Jan. 21 (Bloomberg) -- Indonesia’s government bonds rose, pushing the benchmark 10-year yield to the lowest in a week, on optimism a more stable rupiah will spur capital inflows.
The rupiah’s one-month implied volatility, a measure of expected moves in exchange rates used to price options, held at 6.75 percent for the seventh day today. The currency’s spot rate advanced 0.1 percent to 9,625 per dollar, prices from local banks compiled by Bloomberg show. The central bank has and will introduce policies to boost the exchange rate to 9,400 to 9,600, Investor Daily Indonesia reported today, citing Governor Darmin Nasution.
The yield on the 5.625 percent bonds due May 2023 dropped one basis point, or 0.01 percentage point, to 5.25 percent as of 3:36 p.m. in Jakarta, the lowest since Jan. 11, according to prices from the Inter Dealer Market Association. Indonesia’s 10-year yield compares with 4.54 percent for similiar-maturity Philippine notes and 3.68 percent for Thailand’s securities.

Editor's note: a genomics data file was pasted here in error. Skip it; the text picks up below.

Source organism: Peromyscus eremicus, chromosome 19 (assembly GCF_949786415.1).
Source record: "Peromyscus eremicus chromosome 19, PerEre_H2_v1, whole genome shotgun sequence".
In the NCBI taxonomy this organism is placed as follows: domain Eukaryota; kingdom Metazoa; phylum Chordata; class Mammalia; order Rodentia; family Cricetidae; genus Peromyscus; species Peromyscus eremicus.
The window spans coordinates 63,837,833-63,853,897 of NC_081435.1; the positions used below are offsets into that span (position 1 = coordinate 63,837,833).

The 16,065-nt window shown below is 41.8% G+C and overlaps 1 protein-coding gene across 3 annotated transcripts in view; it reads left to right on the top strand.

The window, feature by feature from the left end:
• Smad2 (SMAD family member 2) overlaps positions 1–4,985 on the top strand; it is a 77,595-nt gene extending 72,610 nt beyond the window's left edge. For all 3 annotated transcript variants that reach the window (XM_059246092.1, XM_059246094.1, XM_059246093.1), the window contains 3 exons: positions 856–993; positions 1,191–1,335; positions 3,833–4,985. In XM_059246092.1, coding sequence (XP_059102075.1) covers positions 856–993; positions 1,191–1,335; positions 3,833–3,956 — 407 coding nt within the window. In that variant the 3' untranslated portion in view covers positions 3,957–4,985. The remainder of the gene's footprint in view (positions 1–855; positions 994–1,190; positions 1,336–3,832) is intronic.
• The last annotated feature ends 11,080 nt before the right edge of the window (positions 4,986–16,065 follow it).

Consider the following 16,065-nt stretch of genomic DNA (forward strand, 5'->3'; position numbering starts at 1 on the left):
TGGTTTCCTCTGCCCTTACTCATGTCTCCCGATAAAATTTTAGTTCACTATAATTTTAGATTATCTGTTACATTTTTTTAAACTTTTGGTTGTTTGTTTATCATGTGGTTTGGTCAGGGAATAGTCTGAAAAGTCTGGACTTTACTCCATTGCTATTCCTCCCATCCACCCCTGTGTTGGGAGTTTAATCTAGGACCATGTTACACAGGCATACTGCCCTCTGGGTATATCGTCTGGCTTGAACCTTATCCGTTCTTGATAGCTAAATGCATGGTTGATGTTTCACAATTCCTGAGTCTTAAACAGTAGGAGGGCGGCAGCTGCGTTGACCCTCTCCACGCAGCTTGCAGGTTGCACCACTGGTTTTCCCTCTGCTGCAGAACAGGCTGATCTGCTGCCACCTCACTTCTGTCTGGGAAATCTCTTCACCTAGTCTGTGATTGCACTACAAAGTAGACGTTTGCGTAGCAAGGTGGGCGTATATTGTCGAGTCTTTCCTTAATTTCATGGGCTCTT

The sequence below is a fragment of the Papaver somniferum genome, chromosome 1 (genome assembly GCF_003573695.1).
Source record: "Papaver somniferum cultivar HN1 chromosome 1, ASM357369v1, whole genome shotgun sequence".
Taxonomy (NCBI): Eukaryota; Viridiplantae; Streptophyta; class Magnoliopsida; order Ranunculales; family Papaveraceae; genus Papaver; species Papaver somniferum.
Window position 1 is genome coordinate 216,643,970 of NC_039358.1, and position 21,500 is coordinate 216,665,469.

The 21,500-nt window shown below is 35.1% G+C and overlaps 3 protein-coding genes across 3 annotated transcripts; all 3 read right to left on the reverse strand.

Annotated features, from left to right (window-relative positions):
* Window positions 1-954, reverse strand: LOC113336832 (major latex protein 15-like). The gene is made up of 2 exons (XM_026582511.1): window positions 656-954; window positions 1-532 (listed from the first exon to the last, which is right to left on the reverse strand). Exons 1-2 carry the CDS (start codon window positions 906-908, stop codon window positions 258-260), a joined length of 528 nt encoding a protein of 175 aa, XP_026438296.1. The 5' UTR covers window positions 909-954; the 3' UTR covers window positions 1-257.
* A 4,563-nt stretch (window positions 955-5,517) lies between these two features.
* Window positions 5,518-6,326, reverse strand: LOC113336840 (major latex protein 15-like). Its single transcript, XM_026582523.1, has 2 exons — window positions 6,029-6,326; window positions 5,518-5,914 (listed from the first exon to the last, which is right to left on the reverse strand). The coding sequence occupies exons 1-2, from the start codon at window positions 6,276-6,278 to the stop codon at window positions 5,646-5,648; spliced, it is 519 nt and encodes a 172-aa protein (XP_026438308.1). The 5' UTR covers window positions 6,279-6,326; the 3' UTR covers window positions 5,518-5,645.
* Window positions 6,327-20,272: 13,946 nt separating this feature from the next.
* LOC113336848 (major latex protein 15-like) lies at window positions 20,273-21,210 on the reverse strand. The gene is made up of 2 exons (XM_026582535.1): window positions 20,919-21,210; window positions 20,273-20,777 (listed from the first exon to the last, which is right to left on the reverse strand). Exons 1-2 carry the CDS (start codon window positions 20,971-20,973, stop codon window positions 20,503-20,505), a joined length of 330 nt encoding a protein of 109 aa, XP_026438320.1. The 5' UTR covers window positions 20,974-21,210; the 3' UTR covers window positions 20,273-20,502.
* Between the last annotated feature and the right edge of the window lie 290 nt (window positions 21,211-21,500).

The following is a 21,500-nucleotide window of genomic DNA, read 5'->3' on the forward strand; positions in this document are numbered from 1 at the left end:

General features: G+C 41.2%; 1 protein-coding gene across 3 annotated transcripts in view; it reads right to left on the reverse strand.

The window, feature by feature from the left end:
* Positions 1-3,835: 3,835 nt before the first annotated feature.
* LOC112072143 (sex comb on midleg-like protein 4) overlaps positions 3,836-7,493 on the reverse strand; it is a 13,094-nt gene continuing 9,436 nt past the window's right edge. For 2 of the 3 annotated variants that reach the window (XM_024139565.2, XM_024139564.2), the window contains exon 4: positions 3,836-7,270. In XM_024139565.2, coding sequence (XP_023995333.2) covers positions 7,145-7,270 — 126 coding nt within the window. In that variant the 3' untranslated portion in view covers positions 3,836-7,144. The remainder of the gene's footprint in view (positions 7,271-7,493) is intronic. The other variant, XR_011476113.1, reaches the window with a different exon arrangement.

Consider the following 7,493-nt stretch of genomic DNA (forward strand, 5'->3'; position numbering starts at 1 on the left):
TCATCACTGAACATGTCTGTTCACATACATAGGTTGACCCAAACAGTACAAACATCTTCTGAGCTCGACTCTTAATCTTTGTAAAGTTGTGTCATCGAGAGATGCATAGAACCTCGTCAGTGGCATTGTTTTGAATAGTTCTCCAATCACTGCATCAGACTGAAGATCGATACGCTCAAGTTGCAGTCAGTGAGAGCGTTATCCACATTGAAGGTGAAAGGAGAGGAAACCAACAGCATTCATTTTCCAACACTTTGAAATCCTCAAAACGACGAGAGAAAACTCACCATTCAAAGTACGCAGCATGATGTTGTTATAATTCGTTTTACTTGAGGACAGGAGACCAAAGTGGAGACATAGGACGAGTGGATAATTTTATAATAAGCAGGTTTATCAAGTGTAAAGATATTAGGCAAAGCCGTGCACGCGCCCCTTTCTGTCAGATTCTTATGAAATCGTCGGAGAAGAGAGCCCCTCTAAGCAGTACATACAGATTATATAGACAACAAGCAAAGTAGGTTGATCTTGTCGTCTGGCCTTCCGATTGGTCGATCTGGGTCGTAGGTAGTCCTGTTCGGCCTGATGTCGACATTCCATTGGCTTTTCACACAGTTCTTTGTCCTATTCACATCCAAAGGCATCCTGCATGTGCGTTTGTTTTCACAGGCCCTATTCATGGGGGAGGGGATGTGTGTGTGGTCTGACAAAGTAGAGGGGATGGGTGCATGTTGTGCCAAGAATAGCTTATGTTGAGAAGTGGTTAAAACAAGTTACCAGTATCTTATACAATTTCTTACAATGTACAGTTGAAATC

“The yields still have room to decline further,” said Billie Fuliangsahar, the head of treasury at PT Rabobank International Indonesia in Jakarta. “The rupiah has been quite stable, allowing for better confidence, and local yields remain attractive compared to other nations.”
The rupiah’s one-month non-deliverable forwards strengthened 0.2 percent to 9,823 per dollar, data compiled by Bloomberg show. That’s 2 percent weaker than the spot rate. A daily fixing used to settle the derivative contracts was set at 9,823 today by the Association of Banks in Singapore.
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